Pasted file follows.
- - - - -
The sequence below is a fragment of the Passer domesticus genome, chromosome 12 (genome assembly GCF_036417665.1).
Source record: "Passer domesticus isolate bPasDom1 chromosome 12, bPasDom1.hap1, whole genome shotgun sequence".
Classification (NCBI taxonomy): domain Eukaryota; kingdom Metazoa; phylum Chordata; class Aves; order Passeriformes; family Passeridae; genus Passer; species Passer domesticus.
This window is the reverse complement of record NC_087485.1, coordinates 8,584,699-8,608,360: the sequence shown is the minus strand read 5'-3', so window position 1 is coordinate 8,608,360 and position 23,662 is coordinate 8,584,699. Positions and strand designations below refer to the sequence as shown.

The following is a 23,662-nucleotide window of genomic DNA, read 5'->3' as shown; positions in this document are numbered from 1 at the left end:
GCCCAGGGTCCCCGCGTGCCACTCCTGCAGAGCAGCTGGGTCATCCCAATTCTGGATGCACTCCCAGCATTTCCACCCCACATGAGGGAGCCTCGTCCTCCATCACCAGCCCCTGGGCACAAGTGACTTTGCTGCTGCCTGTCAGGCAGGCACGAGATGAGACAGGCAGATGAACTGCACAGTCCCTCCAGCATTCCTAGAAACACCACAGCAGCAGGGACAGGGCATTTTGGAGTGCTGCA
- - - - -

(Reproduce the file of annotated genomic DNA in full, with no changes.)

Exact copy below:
The sequence below is a fragment of the Passer domesticus genome, chromosome 12 (genome assembly GCF_036417665.1).
Source record: "Passer domesticus isolate bPasDom1 chromosome 12, bPasDom1.hap1, whole genome shotgun sequence".
Classification (NCBI taxonomy): domain Eukaryota; kingdom Metazoa; phylum Chordata; class Aves; order Passeriformes; family Passeridae; genus Passer; species Passer domesticus.
This window is the reverse complement of record NC_087485.1, coordinates 8,584,699-8,608,360: the sequence shown is the minus strand read 5'-3', so window position 1 is coordinate 8,608,360 and position 23,662 is coordinate 8,584,699. Positions and strand designations below refer to the sequence as shown.

The following is a 23,662-nucleotide window of genomic DNA, read 5'->3' as shown; positions in this document are numbered from 1 at the left end:
GCCCAGGGTCCCCGCGTGCCACTCCTGCAGAGCAGCTGGGTCATCCCAATTCTGGATGCACTCCCAGCATTTCCACCCCACATGAGGGAGCCTCGTCCTCCATCACCAGCCCCTGGGCACAAGTGACTTTGCTGCTGCCTGTCAGGCAGGCACGAGATGAGACAGGCAGATGAACTGCACAGTCCCTCCAGCATTCCTAGAAACACCACAGCAGCAGGGACAGGGCATTTTGGAGTGCTGCA